Objectives: RCAS1 is becoming a clinically relevant molecule in cancer biology. Its expression has been shown to correlate with overall survival in 15 types of cancer. RCAS1 expression also correlates with several clinicopathological parameters which reflect aggressive tumor characteristics. The concentration of RCAS1 in serum or pleural effusions is significantly higher in patients with cancer as compared to normal controls. Concerning the biological activity, RCAS1 induces apoptosis in peripheral lymphocytes and NK cells. The number of cells expressing vimentin significantly decreases in relation to the RCAS1 expression level in tumor stromal tissue. In addition, enhanced RCAS1 expression significantly promotes in vivo tumor growth via increased expression of VEGF. These findings suggest that RCAS1 may contribute to tumor progression by the escape from immune surveillance and connective tissue remodeling. We previously showed that RCAS1 is secreted by ectodomain shedding. Ectodomain shedding is an important regulatory step and affects the biological activity of membrane proteins. We here studied regarding (1) a key protease involved in RCAS1 shedding and (2) an influence of ectodomain shedding on RCAS1 function. Materials and Methods: (1) The key protease involved in RCAS1 shedding was investigated using three cell lines: cervical adenocarcinoma cell line SiSo, breast adenocarcinoma cell line MCF-7, and kidney fibroblast-like cell line COS-7. Both SiSo and MCF-7 express RCAS1, but RCAS1 secretion is undetectable in MCF-7. COS-7 does not express RCAS1. The protease expression was evaluated by microarray analysis and immnocytochemistry. The expression and secretion of RCAS1 were measured by using flow cytometry and ELISA after knockdown or introduction of protease expression. (2) The inhibition of growth in erythroleukemia cell line K562 and fibroblast cell line L cell, which express a putative RCAS1 receptor, was investigated. These cells were co-cultured with SiSo, MCF-7, or soluble RCAS1 to follow RCAS1 secretion in apoptosis initiation. Vimentin expression in L cells was assessed by Western blot after stimulation with RCAS1. Results: (1) Microarray analysis revealed that SiSo expressed MMP-28, ADAM9, and ADAM21 at significantly higher levels than did MCF-7. The association of RCAS1 and ADAM9 was detected by immunocytochemistry. Manipulation of ADAM9 expression revealed it to be a key protease for RCAS1 secretion. (2) Growth inhibition and apoptosis were induced by secreted but not membrane-anchored RCAS1. Vimentin expression diminished with its degradation after RCAS1 stimulation. Conclusions: Further exploration regarding the regulatory mechanisms involved in the conversion of membrane-anchored RCAS1 into its soluble form should aid the development of novel therapeutic strategies against human malignancies by targeting RCAS1.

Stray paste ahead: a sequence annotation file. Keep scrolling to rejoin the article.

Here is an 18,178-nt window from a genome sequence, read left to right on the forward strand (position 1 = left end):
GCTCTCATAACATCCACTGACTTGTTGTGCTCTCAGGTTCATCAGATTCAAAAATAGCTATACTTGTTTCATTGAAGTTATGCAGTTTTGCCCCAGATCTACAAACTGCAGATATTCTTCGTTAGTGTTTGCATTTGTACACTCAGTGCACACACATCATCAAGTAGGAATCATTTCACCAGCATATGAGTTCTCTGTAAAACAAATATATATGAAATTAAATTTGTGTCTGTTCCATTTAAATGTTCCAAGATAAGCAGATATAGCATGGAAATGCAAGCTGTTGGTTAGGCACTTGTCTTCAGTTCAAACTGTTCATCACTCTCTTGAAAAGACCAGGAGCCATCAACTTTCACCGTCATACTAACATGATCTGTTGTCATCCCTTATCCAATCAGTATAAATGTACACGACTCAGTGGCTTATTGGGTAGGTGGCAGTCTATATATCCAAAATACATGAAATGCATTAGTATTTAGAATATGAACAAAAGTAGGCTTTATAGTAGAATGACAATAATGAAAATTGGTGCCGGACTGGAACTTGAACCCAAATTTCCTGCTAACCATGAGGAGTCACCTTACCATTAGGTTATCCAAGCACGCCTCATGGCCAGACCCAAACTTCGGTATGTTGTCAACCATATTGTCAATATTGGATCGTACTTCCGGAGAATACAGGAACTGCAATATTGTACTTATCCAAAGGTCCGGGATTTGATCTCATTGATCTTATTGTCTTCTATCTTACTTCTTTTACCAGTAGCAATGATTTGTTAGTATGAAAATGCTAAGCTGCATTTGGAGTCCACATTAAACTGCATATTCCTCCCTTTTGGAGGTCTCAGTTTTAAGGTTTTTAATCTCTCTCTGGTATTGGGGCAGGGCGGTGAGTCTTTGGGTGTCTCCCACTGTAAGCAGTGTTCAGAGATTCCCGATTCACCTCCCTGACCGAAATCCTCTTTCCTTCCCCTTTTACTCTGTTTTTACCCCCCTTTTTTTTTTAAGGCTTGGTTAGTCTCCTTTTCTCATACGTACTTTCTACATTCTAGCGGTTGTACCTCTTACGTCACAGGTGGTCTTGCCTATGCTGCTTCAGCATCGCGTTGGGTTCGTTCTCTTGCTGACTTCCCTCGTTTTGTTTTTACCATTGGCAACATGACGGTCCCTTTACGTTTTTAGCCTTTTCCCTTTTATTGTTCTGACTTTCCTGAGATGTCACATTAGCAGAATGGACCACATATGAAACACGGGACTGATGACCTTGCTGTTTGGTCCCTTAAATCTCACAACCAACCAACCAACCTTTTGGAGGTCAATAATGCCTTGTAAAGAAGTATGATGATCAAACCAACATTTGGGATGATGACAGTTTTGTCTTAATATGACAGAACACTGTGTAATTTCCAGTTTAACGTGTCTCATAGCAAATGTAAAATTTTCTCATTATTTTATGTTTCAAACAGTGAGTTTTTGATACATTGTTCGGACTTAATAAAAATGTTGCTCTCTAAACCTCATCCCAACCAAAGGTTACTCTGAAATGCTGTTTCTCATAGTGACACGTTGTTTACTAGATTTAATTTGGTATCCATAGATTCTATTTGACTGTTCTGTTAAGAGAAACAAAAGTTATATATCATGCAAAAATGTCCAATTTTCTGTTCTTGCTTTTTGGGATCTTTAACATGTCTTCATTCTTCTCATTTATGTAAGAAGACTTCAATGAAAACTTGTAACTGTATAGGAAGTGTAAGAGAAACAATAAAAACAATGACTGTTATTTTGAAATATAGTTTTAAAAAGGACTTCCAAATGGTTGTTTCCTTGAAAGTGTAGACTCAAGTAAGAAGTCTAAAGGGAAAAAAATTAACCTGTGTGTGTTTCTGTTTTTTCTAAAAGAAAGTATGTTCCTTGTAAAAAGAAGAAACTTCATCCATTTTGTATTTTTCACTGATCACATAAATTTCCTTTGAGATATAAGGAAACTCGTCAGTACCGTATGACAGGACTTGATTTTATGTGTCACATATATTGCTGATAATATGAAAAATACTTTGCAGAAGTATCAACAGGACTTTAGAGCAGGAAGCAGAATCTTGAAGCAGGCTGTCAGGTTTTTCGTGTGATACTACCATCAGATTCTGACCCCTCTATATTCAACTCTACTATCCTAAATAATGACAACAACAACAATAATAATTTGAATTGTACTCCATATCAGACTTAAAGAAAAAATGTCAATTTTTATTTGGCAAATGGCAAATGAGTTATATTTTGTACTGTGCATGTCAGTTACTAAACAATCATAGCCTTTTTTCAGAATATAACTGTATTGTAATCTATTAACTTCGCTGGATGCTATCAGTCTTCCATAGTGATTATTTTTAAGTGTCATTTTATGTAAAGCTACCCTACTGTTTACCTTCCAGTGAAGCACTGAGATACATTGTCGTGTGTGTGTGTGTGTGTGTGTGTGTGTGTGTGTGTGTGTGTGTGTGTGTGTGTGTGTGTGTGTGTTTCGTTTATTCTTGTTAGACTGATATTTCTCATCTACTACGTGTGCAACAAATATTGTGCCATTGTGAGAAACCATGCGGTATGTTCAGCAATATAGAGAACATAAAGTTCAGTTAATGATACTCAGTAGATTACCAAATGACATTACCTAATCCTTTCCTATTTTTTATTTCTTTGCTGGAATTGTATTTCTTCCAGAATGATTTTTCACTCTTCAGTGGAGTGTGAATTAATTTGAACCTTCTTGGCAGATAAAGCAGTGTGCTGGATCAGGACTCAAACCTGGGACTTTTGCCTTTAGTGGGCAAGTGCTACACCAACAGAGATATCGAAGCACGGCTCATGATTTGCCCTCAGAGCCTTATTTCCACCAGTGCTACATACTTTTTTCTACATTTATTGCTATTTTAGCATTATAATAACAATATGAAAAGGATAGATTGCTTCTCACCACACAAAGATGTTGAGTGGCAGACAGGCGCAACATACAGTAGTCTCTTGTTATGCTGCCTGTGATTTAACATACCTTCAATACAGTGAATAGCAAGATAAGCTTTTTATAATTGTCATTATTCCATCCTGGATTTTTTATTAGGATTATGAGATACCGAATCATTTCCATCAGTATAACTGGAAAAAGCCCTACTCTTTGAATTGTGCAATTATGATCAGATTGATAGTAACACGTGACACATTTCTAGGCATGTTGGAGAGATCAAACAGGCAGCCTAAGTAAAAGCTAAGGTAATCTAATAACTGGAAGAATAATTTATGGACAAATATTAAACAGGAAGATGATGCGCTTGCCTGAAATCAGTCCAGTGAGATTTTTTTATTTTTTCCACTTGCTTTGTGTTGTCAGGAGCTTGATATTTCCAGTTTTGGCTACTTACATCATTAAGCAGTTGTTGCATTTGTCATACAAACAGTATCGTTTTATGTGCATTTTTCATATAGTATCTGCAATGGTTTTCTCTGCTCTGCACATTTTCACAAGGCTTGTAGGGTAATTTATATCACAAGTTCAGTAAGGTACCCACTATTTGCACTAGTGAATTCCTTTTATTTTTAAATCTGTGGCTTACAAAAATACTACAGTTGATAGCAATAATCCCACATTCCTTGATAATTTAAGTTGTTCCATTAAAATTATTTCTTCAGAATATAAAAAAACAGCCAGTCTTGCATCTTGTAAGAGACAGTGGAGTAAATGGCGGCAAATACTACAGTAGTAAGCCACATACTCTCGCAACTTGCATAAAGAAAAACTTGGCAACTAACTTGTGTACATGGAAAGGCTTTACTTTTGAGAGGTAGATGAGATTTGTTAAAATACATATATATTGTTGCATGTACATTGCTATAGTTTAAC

Note: This abstract was not presented at the AACR 101st Annual Meeting 2010 because the presenter was unable to attend.

Citation Format: {Authors}. {Abstract title} [abstract]. In: Proceedings of the 101st Annual Meeting of the American Association for Cancer Research; 2010 Apr 17-21; Washington, DC. Philadelphia (PA): AACR; Cancer Res 2010;70(8 Suppl):Abstract nr 2288.